Finn continues to point a finger at Zephi and claims that playing the victim is all a part of a false narrative that holds no weight against the supposed evidence. He states that pictures on Zephi’s phone show her smoking dope and having sex with several men, thus demonstrating that Zephi was choosing to prostitute herself and documented it. The victim blaming nature inherent in this man’s statements need not be refuted by anything other than the fact that Zephi was a child when the forced prostitution began. Under federal law, any child under the age of 18 involved in a commercial sex act is a victim of sex trafficking. The presumption of coercion exists when a child is involved, so there is no requirement that force, fraud or coercion be proved like in adult sex trafficking cases. Though this is enough to demonstrate Zephi’s status as a victim, Zephi’s mother and her attorney continue to represent that there is evidence to prove that Bardenegro was abusing Zephi. Ultimately, Zephi was a minor and could not legally consent to sex with any adult men.

    Zephi’s case further illustrates how harmful the criminal justice system is to victims of sexual violence. Despite Zephi being a minor, she is being considered by the system as not only a willing participant, but an active perpetrator in the murder of a man that she did not actually shoot or physically harm herself. The criminal justice system failed Cyntoia Brown when she was 16 years old and had suffered horrific abuse, and the outpouring of support for Brown just a few years ago seemed as if it would spark change in the system. And though there have been efforts to change treatment of juvenile offenders in the criminal justice system, clearly there has not been enough done to prevent child victims from facing conviction as adults under the law.

    As it is currently, the criminal justice system is broken. The same wrongs continue to happen as child victims are treated as adult criminals despite clear evidence of abuse. Hashtags and celebrity support are great in raising awareness of the issue, but now is the time to effect change. Laws need to be passed that will protect child victims and prevent the kind of criminal prosecutions that teenagers like Cyntoia Brown and Zephi Trevino have experienced. There is still hope in Zephi’s case though, as her case has not reached the trial stage. There is an opportunity for the right people in the system to step in and right the wrong that has been put in motion by the ruling to treat Zephi as an adult in the criminal proceedings. Zephi Trevino deserves justice, so let’s ensure history does not repeat itself by speaking out and putting pressure on those prosecuting and presiding over Zephi’s case.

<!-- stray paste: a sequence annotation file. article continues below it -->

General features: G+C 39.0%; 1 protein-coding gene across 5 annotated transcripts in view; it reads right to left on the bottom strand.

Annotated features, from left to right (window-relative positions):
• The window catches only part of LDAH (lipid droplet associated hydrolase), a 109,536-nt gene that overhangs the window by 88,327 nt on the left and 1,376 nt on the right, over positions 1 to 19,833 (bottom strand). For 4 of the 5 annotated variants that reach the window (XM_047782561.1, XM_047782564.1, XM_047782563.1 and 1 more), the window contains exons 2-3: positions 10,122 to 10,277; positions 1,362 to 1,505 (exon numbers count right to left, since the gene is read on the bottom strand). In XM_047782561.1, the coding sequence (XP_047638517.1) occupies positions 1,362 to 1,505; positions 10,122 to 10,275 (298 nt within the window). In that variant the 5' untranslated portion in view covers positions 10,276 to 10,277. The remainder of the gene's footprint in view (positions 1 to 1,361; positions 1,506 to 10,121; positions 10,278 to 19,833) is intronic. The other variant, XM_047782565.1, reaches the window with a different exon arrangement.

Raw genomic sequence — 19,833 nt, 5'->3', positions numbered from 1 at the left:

Dana Branham, Family Says North Texas Teen Murder Suspect is Sex-Trafficking Victim; Co-Defendants’ Attorneys Call It a False Narrative, The Dallas Morning News,(Dec. 20, 2020), https://www.dallasnews.com/news/courts/2020/12/20/family-says-north-texas-teen-murder-suspect-is-sex-trafficking-victim-co-defendants-attorneys-call-it-a-false-narrative/.

    Markie Martin, 2 Teens Facing Capital Murder Charges Garner Attention of Hollywood, Newsnation, (Jan. 1, 2021), https://www.newsnationnow.com/us-news/southwest/teencapitalmurdercharges/.

    Bobby Allyn, Cyntoia Brown Released After 15 Years in Prison For Murder, NPR, (Aug. 7, 2019), https://www.npr.org/2019/08/07/749025458/cyntoia-brown-released-after-15-years-in-prison-for-murder.

    Markie Martin, 17-year-old Zephi Trevino To Be Tried As An Adult for 2019 Deadly Shooting, WIVB News, (Feb. 12, 2021), https://www.wivb.com/news/17-year-old-zephi-trevino-to-be-tried-as-an-adult-for-2019-deadly-shooting/.

    17-Year-Old Zephi Trevino To Be Tried As Adult for Capital Murder, Global Newswire, (Feb. 12, 2021), https://www.globenewswire.com/news-release/2021/02/12/2175178/0/en/17-Year-Old-Zephi-Trevino-To-Be-Tried-As-Adult-for-Capital-Murder.html.

    Allison Newcombe, Child Sex Trafficking: Legal Overview, American Bar Association, (Oct. 1, 2015), https://www.americanbar.org/groups/public_interest/child_law/resources/child_law_practiceonline/child_law_practice/vol-34/october-2015/child-sex-trafficking–legal-overview/#:~:text=The%20exclusion%20of%20the%20requirement,any%20child%20involved%20in%20a.

  • How the Justice System Failed Lisa Montgomery